The Library 155
102,055; the number of students 1937-38, not including summer
school students, was 976.
In this period, but chiefly since 1919, the Library has had a more
liberal support by the Trustees. A retrospect will reveal how meager
that support had previously been. As we have seen above the Library
when first taken over by the faculty was supported only by donations
of individuals and the fees, $4.00 a year, from each student, and fines,
an average total of not more than five hundred dollars a year. Out of
this sum were paid the salaries of the student librarians, $150 a year,
leaving less than $350 a year out of which to pay other necessary
expenses, such as those for chandeliers, stoves, carpets, chairs and
tables, while any remainder was to go for books and periodicals.15 But
for many years, even with this meager support, the College had a
library which justified the claim of the faculty that it compared
"favorably with that of any similar institution in the South."
16
――――――
15 Minutes of the Faculty, January 2, 1880. The money realized from library fees,
says the catalogue of 1878-79, will be "sacredly devoted to its improvement and
enlargement."
16
For the University of North Carolina Library at this period see Battle: History
of the University of North Carolina, II, 278, 356. In 1884 the visiting committee of
the Trustees made a rather amusing report on the University library proper: "The
University Library," they said, "numbers nine thousand volumes and two thousand
pamphlets. Many of these books are exceedingly rare and valuable, but are so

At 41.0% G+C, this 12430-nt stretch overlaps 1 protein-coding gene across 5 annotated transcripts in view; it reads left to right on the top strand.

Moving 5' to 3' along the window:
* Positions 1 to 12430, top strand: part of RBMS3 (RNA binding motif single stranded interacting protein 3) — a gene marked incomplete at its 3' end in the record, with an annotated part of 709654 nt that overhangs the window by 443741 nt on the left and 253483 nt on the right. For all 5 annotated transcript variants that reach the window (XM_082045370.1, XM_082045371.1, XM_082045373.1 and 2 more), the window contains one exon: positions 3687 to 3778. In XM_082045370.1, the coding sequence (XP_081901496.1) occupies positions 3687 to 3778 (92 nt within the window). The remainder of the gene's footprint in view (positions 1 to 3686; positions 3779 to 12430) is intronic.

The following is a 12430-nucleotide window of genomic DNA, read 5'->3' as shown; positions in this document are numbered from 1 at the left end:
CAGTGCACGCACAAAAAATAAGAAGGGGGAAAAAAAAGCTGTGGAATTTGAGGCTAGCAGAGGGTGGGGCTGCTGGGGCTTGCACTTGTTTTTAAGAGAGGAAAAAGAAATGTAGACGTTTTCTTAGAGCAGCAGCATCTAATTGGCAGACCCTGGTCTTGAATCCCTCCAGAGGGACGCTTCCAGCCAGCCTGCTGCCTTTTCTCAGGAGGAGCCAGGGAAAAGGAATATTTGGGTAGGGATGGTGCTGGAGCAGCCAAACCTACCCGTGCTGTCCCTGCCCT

arranged as to be comparatively useless for consultation. Some of them are on
shelves twelve or fifteen feet from the floor. With nothing but a frail ladder to aid
one in reaching them, the sublime ascent is likely to end in a ridiculous fall. For
practical purposes these books might as well be with Alexander Selkirk on the
Island of Juan Fernandez 'They are out of humanity's reach'." However, at the time a
movement was started which resulted in the consolidation of the three libraries, that
of the University and those of the two literary societies, which was effected in
March, 1886, seven years after similar action at Wake Forest. This gave the
university a library, including duplicates, of about twenty-five thousand volumes.
For several years the two societies kept their books separate, those of the Di Society
occupying one side of the building pressed into service and those of the Phi Society
occupying the other. The amount available for books was about $500 a year. For the
library of Davidson College see the account in Miss C. R. Shaw's Davidson
College, pp. 216ff. The libraries of the societies and the College were consolidated
in 1886, the first mention of library fees was in 1900-01, four dollars a year. "In the
summer of 1907 a whole-time Librarian (Cornelia R. Shaw) was secured, but the
duties of Registrar were soon added and this arrangement continued until 1921." In
1909, Mr. Andrew
Previous Page Next Page